Krause looked into trading Pippen, without ever tipping off the superstar, after the 1997 NBA Finals. Krause wanted to get something for Pippen before letting him leave the Bulls following the 1997-98 season. But Reinsdorf 86ed that idea in order to chase one more title while Jordan was still around. 
 
“That really what sort of tarnished my relationship with Jerry,” Pippen said. “He tried to make me feel so special but yet he was, like, willing to trade and do all that stuff. But never would tell me to my face.” 
 
Pippen felt “insulted” and started “disrespecting” Krause. “I couldn’t tolerate him anymore. I didn’t respect him,” Pippen said. 
 
The relationship was so toxic that Pippen would openly taunt and berate Krause on the team bus. 
 
“We had to say, ‘Hey, hold it down,’” Jackson said.
 
The relationship between Pippen and the organization beyond repair, Pippen did the unthinkable and requested a trade in November.
 
"I felt like Scottie was being selfish," Jordan said. 

With Pippen absent, Jordan took out his frustrations on his other teammates

The quote from Jordan that made the rounds before the documentary’s debut...the one about how he’s afraid he’s going to look like to the public after this…

“When people see this footage I’m not sure they’re going to be able to understand why I was so intense, why I did the things I did, why I acted the way I acted, and why I said the things I said,” The Last Dance director Jason Hehir remembered Jordan telling him. 

Well, the quote starts to hit in the second episode. 

Because the Bulls, who were without Pippen for the first few months of the season, got off to a slow start and struggled mightily on the road. They desperately missed Pippen and Jordan was exhausted physically, mentally, and emotionally trying to carry the extra workload. 

“Scottie was so key for us. He tied us together in many ways,” Kerr said. 

Jordan started taking his frustrations out on his teammates—in practice and even during games. He needed them to step up in Pippen’s absence and would yell at guys when they didn’t grab boards, demand better box outs, and implore the Bulls to play harder defense. 

"He’s not worried about hurting your feelings," Bill Wennington said. “He would gladly tell you ‘Get out.’ You don’t want to play hard, get out.” 

Jordan’s legendary competitiveness began as a child

Jordan grew up in Wilmington, North Carolina during the 1960s and 70s with five siblings and James and Deloris Jordan tried to instill toughness in their children.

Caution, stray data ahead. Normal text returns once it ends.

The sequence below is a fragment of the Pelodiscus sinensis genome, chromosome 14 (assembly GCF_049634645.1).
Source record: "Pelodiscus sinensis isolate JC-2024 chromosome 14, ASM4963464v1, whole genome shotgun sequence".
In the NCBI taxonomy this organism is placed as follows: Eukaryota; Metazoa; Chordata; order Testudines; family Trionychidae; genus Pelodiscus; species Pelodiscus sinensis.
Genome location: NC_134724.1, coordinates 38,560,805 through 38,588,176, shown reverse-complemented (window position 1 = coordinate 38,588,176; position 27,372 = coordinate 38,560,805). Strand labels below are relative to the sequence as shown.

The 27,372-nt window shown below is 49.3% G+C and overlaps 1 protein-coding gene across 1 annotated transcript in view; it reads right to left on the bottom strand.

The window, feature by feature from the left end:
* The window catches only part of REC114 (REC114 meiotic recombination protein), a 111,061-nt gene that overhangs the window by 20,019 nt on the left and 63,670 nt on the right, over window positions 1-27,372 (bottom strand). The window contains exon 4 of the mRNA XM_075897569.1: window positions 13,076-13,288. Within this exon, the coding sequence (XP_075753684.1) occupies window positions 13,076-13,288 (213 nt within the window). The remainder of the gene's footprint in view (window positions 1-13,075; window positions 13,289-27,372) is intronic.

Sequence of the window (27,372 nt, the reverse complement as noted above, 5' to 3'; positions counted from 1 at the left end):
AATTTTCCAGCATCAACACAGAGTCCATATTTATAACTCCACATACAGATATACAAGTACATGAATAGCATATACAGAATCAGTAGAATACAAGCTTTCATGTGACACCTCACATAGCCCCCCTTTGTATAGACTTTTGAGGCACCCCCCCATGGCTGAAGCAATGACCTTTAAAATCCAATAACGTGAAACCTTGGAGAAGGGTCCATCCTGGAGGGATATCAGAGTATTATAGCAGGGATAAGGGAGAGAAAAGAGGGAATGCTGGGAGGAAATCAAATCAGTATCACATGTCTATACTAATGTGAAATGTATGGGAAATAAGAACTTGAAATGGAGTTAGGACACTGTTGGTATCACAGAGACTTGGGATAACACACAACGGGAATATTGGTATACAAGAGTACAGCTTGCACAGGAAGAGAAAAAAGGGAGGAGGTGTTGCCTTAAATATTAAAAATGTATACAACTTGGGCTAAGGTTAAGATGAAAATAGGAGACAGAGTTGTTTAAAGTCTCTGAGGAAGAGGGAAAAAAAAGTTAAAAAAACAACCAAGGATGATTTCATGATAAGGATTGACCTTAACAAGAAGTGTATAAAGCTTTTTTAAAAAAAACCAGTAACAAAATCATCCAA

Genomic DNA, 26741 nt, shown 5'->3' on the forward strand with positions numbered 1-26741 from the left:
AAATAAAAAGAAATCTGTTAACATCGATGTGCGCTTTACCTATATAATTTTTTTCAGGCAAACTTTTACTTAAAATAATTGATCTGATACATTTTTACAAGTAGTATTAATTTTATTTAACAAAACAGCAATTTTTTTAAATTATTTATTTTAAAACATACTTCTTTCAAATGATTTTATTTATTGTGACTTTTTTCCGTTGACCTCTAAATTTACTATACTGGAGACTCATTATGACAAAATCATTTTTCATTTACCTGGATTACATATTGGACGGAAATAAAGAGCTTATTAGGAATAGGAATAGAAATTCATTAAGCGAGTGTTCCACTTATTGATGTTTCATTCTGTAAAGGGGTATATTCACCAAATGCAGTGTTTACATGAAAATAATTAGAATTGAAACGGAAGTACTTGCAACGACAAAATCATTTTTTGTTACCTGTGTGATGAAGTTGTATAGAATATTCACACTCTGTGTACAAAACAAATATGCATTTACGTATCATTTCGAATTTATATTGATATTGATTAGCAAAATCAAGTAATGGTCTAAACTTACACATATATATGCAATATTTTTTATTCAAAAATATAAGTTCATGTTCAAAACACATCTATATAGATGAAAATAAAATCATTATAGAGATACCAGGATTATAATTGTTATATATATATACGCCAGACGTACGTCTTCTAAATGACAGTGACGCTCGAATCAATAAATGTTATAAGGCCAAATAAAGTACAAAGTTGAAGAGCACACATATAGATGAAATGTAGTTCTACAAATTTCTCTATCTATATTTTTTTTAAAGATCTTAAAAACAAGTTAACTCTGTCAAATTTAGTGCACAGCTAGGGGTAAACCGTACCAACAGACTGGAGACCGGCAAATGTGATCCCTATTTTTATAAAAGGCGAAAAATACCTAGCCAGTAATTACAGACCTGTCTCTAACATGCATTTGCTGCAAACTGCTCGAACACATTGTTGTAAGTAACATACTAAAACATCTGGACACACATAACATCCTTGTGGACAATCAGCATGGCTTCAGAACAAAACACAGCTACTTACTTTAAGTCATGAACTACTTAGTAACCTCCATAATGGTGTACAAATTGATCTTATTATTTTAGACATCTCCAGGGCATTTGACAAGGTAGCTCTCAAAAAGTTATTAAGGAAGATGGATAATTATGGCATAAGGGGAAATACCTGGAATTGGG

"Don't wait for somebody to give you something. You’re strong. You’re intelligent. Go out and earn it and work for it," Michael’s mother said. 
 
The Jordans got their children involved in sports early on so they could learn life lessons, but Michael really credits his brother Larry for bringing out his famous competitive fire. For a time, Larry was better at basketball than Michael. Their competitions would get so intense they would end up fighting each other and, for a time, Michael felt like he was “fighting Larry for my father’s attention.”

There’s more to the infamous story about him being cut from varsity as a sophomore

When Jordan was cut from Laney High School’s varsity squad a sophomore, we went home and cried with his mother. “He was devastated,” Deloris said.
 
Jordan became maniacal about getting better from the slight. He played like crazy during the summer, but a growth spurt from 5’10” to roughly 6’4” made him a significantly better player when his junior basketball season started the next fall.  
 
Mike Jordan, as he was known then, quickly caught the attention of recruiters from the University of North Carolina. They invited him to their basketball camp and couldn’t bear to see him play somewhere else.   
 
"We thought he was pretty good, five days later when he left here we thought he was the best player in America,” said North Carolina coach Roy Williams, who was an assistant on the Tar Heels staff back in the 1980s. 

Was MJ the godfather of load management?

After breaking his left foot early in his second season in the NBA, Jordan was out of commission for 64 games. He had never missed a game before at any level. 
 
“I was anxious and I’m sure I was irritable to a lot of people,” Jordan said. 
 
A restless MJ finessed the Bulls into letting him return to Chapel Hill to rehab the injury and while there—unbeknownst to the front office—he was playing pickup games earlier than doctors recommended. When he returned to Chicago, the team could tell. And they weren’t happy about it.   
 
Still, doctor’s were 90 percent confident that he wouldn’t reinjure the foot. But there was still a 10 percent chance he could break it again and a re-break was potentially career-ending. The Bulls wanted to play it cautiously. 
 
“In my mind, he should not risk coming back because we weren’t going to win a championship anyway,” Reinsdorf said. “He didn’t see it that way. “ 
 
Jordan was repulsed by the idea of the Bulls tanking the season and positioning itself for a lottery selection in the 1985 NBA Draft. Jordan and Reinsdorf reached a compromise where the team would allow him to play only 7 minutes of each half. In today’s game, that’s called load management. 
 
He made the most of his nightly 14 minutes and somehow carried the Bulls to the playoffs despite the team only winning 30 games. Jordan, the ultimate competitor who vowed to be in the postseason every season as a pro, was forever soured on the organization after it orchestrated such a conservative return to action for him and valued tanking over winning. 

A bad round of golf led to the greatest single-game playoff performance 

The minutes restrictions were relinquished once the Bulls met the mighty Celtics in the first-round of the 1986 Eastern Conference Playoffs.
 
“It was like unleashing a wild dog,” Jordan said. 
 
In Game 1, Jordan wowed the basketball world by going for 49 points in a Bulls loss. The next day, MJ played golf with Celtics forward Danny Ainge. The two of them were jawing the entire round and Jordan played terribly. 
 
“I took a few bucks off of Michael that day and we were talking trash to each other,” Ainge said. “That might’ve been a mistake.” 
 
In Game 2, Jordan was unstoppable. He abused every Celtics defender thrown at him and finished with a playoff record 63 points in 53 minutes in a double-overtime loss. 
 
"That wasn’t Michael Jordan out there. That was God disguised as Michael Jordan," Larry Bird said.